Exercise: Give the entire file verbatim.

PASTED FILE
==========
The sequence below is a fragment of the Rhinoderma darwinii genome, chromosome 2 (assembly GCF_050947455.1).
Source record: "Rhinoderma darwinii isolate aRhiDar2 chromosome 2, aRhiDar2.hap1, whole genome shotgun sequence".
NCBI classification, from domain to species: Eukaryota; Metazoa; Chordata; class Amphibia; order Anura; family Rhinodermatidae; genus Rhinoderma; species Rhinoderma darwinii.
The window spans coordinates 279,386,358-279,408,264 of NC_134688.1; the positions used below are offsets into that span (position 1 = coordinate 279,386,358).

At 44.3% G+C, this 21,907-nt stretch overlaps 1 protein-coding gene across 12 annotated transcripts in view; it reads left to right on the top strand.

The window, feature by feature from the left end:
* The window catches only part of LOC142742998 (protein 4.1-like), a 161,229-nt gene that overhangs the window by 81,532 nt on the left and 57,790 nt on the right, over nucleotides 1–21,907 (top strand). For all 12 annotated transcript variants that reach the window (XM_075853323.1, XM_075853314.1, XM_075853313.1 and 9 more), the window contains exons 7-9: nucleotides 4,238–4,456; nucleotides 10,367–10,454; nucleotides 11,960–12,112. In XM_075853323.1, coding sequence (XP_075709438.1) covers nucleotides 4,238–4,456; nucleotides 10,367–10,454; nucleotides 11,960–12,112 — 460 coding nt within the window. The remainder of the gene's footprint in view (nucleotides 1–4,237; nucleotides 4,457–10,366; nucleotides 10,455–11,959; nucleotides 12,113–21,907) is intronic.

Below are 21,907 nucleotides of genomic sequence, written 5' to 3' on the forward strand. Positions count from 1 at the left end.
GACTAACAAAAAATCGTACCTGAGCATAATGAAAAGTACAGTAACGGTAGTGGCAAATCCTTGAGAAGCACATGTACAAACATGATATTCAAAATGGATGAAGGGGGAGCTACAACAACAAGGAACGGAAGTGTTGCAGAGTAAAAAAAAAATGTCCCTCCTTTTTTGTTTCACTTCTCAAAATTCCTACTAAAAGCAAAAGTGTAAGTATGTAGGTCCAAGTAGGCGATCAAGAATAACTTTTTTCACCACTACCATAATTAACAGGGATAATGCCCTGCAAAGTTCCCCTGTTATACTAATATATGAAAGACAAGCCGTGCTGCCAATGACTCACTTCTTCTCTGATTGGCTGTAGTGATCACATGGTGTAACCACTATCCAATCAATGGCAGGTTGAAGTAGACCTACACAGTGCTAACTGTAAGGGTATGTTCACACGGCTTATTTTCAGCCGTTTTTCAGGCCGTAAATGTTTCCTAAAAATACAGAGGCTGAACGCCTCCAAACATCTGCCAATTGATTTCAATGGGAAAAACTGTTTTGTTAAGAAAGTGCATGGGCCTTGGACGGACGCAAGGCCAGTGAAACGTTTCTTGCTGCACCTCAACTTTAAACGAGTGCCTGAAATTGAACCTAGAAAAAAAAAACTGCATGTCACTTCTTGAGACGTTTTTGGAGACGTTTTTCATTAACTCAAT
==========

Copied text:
The sequence below is a fragment of the Rhinoderma darwinii genome, chromosome 2 (assembly GCF_050947455.1).
Source record: "Rhinoderma darwinii isolate aRhiDar2 chromosome 2, aRhiDar2.hap1, whole genome shotgun sequence".
NCBI classification, from domain to species: Eukaryota; Metazoa; Chordata; class Amphibia; order Anura; family Rhinodermatidae; genus Rhinoderma; species Rhinoderma darwinii.
The window spans coordinates 279,386,358-279,408,264 of NC_134688.1; the positions used below are offsets into that span (position 1 = coordinate 279,386,358).

At 44.3% G+C, this 21,907-nt stretch overlaps 1 protein-coding gene across 12 annotated transcripts in view; it reads left to right on the top strand.

The window, feature by feature from the left end:
* The window catches only part of LOC142742998 (protein 4.1-like), a 161,229-nt gene that overhangs the window by 81,532 nt on the left and 57,790 nt on the right, over nucleotides 1–21,907 (top strand). For all 12 annotated transcript variants that reach the window (XM_075853323.1, XM_075853314.1, XM_075853313.1 and 9 more), the window contains exons 7-9: nucleotides 4,238–4,456; nucleotides 10,367–10,454; nucleotides 11,960–12,112. In XM_075853323.1, coding sequence (XP_075709438.1) covers nucleotides 4,238–4,456; nucleotides 10,367–10,454; nucleotides 11,960–12,112 — 460 coding nt within the window. The remainder of the gene's footprint in view (nucleotides 1–4,237; nucleotides 4,457–10,366; nucleotides 10,455–11,959; nucleotides 12,113–21,907) is intronic.

Below are 21,907 nucleotides of genomic sequence, written 5' to 3' on the forward strand. Positions count from 1 at the left end.
GACTAACAAAAAATCGTACCTGAGCATAATGAAAAGTACAGTAACGGTAGTGGCAAATCCTTGAGAAGCACATGTACAAACATGATATTCAAAATGGATGAAGGGGGAGCTACAACAACAAGGAACGGAAGTGTTGCAGAGTAAAAAAAAAATGTCCCTCCTTTTTTGTTTCACTTCTCAAAATTCCTACTAAAAGCAAAAGTGTAAGTATGTAGGTCCAAGTAGGCGATCAAGAATAACTTTTTTCACCACTACCATAATTAACAGGGATAATGCCCTGCAAAGTTCCCCTGTTATACTAATATATGAAAGACAAGCCGTGCTGCCAATGACTCACTTCTTCTCTGATTGGCTGTAGTGATCACATGGTGTAACCACTATCCAATCAATGGCAGGTTGAAGTAGACCTACACAGTGCTAACTGTAAGGGTATGTTCACACGGCTTATTTTCAGCCGTTTTTCAGGCCGTAAATGTTTCCTAAAAATACAGAGGCTGAACGCCTCCAAACATCTGCCAATTGATTTCAATGGGAAAAACTGTTTTGTTAAGAAAGTGCATGGGCCTTGGACGGACGCAAGGCCAGTGAAACGTTTCTTGCTGCACCTCAACTTTAAACGAGTGCCTGAAATTGAACCTAGAAAAAAAAAACTGCATGTCACTTCTTGAGACGTTTTTGGAGACGTTTTTCATTAACTCAAT